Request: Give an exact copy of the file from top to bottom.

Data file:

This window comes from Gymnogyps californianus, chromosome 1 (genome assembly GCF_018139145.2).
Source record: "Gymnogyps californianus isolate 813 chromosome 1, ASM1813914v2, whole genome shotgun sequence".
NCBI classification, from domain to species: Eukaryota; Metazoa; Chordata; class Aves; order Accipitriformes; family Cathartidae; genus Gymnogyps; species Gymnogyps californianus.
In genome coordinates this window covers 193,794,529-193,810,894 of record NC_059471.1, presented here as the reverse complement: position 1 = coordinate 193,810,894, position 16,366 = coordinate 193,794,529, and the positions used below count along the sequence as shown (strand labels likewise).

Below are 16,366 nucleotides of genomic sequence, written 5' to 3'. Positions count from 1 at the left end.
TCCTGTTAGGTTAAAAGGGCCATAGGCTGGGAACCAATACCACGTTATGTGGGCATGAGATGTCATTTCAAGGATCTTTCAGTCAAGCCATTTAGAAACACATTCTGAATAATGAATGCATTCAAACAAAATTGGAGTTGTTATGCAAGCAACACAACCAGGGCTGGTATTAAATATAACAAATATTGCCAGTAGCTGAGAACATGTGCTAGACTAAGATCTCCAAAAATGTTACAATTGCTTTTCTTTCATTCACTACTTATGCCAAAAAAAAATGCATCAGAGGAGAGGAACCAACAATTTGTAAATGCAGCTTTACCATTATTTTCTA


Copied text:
This window comes from Gymnogyps californianus, chromosome 1 (genome assembly GCF_018139145.2).
Source record: "Gymnogyps californianus isolate 813 chromosome 1, ASM1813914v2, whole genome shotgun sequence".
NCBI classification, from domain to species: Eukaryota; Metazoa; Chordata; class Aves; order Accipitriformes; family Cathartidae; genus Gymnogyps; species Gymnogyps californianus.
In genome coordinates this window covers 193,794,529-193,810,894 of record NC_059471.1, presented here as the reverse complement: position 1 = coordinate 193,810,894, position 16,366 = coordinate 193,794,529, and the positions used below count along the sequence as shown (strand labels likewise).

Below are 16,366 nucleotides of genomic sequence, written 5' to 3'. Positions count from 1 at the left end.
TCCTGTTAGGTTAAAAGGGCCATAGGCTGGGAACCAATACCACGTTATGTGGGCATGAGATGTCATTTCAAGGATCTTTCAGTCAAGCCATTTAGAAACACATTCTGAATAATGAATGCATTCAAACAAAATTGGAGTTGTTATGCAAGCAACACAACCAGGGCTGGTATTAAATATAACAAATATTGCCAGTAGCTGAGAACATGTGCTAGACTAAGATCTCCAAAAATGTTACAATTGCTTTTCTTTCATTCACTACTTATGCCAAAAAAAAATGCATCAGAGGAGAGGAACCAACAATTTGTAAATGCAGCTTTACCATTATTTTCTA